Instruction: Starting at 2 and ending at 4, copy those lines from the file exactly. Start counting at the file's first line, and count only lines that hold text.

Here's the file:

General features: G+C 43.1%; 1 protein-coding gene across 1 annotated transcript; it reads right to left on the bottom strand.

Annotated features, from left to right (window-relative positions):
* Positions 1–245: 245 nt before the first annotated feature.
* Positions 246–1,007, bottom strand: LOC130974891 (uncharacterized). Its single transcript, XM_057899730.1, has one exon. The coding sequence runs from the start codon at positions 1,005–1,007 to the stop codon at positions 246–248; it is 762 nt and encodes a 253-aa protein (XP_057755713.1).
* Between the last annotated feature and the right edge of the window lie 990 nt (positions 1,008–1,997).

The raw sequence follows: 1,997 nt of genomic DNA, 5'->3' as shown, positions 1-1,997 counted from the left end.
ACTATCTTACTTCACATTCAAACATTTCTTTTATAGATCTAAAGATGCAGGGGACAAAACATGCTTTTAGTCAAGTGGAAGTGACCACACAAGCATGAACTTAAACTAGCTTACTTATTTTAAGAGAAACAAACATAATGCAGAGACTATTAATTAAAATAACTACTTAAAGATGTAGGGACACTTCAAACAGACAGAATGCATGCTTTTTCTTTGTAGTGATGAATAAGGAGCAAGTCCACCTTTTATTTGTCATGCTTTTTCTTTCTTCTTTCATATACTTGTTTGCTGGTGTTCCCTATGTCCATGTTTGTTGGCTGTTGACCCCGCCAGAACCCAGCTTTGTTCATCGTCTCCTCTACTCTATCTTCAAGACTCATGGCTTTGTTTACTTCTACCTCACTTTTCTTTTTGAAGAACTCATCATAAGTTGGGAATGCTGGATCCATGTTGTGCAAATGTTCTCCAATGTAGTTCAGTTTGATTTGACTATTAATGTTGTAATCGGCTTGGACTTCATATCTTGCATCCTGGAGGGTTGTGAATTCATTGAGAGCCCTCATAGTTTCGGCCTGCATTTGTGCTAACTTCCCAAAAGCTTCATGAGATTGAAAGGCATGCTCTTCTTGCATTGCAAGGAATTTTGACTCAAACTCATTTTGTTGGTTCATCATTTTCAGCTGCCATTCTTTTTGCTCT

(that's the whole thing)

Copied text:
Annotated features, from left to right (window-relative positions):
* Positions 1–245: 245 nt before the first annotated feature.
* Positions 246–1,007, bottom strand: LOC130974891 (uncharacterized). Its single transcript, XM_057899730.1, has one exon. The coding sequence runs from the start codon at positions 1,005–1,007 to the stop codon at positions 246–248; it is 762 nt and encodes a 253-aa protein (XP_057755713.1).